Autism is a complex disorder that affects 1 in 59 children in the United States. Difficulty with social interaction and communication characterizes it, as well as by restricted and repetitive behaviors. For many people with autism, sensory processing issues can add a layer of complexity to their daily lives. Sensory processing issues refer to difficulty interpreting sensory information from the environment or from within the body, resulting in hypersensitivity or hyposensitivity to external stimulation. This can cause a wide range of reactions that can interfere with everyday activities and routines. In this blog post, we will discuss the ins and outs of sensory processing issues in autism—from symptoms to treatments and more.
What is Autism?
Autism is a complex developmental disorder that affects a person’s ability to communicate and interact with others. Repetitive behaviors and restricted interests also characterized it. Autism spectrum disorder (ASD) is the term used to describe different degrees of autism.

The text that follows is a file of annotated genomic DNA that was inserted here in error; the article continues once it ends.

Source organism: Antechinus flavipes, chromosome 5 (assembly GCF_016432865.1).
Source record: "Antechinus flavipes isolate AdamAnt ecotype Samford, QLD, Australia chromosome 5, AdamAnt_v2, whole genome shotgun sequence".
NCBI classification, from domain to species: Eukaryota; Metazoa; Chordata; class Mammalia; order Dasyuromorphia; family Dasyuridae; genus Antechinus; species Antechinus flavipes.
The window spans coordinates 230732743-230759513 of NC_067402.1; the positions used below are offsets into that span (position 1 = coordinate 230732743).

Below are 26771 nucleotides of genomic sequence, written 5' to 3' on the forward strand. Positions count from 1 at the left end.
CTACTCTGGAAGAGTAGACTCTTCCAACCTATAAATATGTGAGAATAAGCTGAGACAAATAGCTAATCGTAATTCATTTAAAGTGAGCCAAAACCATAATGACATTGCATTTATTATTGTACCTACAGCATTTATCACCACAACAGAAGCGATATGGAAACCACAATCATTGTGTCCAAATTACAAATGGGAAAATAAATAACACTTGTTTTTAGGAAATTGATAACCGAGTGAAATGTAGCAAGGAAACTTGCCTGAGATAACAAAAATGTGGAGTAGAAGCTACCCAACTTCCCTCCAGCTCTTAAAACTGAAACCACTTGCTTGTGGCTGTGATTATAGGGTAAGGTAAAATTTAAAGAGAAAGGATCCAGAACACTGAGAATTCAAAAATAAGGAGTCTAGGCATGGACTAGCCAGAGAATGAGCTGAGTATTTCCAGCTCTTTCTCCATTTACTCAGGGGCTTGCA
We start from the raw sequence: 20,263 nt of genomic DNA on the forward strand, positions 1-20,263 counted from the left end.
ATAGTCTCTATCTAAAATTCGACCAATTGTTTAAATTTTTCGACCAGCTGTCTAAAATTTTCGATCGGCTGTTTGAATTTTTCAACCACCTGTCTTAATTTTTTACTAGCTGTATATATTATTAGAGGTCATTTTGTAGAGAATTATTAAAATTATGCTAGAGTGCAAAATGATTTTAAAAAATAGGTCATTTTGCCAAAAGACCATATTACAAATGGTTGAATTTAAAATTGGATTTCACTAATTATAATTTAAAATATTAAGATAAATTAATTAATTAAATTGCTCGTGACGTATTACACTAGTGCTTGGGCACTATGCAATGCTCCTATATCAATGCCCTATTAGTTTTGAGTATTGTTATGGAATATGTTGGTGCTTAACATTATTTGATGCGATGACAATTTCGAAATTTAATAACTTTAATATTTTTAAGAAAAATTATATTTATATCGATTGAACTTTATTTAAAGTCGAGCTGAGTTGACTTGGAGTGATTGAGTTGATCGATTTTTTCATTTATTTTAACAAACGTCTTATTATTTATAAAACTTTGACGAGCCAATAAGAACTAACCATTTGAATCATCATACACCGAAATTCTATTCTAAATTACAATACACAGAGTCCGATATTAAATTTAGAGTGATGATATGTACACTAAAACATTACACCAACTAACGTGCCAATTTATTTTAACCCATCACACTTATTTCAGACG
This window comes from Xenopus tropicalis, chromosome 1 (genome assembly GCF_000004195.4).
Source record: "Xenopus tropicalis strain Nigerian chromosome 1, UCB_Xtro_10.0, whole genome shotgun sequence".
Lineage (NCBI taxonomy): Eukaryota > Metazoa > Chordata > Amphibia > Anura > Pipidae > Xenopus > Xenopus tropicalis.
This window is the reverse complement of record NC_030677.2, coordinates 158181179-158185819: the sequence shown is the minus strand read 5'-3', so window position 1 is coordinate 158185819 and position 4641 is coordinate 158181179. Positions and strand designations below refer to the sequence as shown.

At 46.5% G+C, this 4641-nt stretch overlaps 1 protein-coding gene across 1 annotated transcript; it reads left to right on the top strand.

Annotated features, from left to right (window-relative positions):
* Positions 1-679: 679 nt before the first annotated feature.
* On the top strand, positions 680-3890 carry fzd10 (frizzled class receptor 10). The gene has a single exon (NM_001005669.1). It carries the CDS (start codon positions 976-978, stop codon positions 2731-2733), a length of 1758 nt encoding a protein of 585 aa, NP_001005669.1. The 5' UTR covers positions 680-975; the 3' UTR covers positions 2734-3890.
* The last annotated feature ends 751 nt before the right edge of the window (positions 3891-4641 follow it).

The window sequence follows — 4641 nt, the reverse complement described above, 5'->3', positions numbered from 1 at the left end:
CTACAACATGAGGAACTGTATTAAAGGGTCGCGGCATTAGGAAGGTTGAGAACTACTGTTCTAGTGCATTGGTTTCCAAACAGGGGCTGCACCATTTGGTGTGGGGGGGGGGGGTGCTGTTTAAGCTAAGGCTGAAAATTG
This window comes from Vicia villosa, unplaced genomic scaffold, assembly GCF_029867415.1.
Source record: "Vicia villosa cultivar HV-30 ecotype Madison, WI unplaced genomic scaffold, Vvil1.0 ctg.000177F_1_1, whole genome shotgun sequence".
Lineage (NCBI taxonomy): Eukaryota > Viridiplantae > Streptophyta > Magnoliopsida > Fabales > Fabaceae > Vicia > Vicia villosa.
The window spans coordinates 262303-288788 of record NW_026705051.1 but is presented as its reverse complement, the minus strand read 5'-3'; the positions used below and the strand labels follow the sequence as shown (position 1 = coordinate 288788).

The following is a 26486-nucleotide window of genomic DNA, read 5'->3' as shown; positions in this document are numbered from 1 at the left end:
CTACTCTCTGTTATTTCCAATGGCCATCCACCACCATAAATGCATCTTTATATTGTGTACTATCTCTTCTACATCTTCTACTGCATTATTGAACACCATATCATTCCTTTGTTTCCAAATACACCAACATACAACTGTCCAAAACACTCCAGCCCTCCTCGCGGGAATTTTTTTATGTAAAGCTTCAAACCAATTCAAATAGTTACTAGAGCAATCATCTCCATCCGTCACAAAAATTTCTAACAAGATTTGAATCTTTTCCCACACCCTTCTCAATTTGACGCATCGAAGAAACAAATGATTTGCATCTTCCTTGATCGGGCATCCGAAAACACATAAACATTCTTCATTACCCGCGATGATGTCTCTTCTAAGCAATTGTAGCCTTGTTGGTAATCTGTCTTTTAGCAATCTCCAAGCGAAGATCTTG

Most people with ASD have difficulty with social interaction and communication. They may have trouble understanding body language, facial expressions, and gestures. They may also have trouble understanding and using spoken language. People with ASD may not make eye contact or may avoid it altogether. Some people with ASD may be Sensory Processing Issues in Autism are common and can affect daily functioning significantly.
Sensory Processing Issues refer to the way the nervous system receives, responds, and organizes information from the senses. In individuals with ASD, sensory processing issues can cause over-responsiveness or under-responsiveness to touch, movement, sights, sounds, tastes, smells, and/or lights & textures. For some children, this can mean that they are constantly on alert because of over-stimulation from their environment; while others may appear “zoned out” or unresponsive because they are not receiving enough input from their surroundings.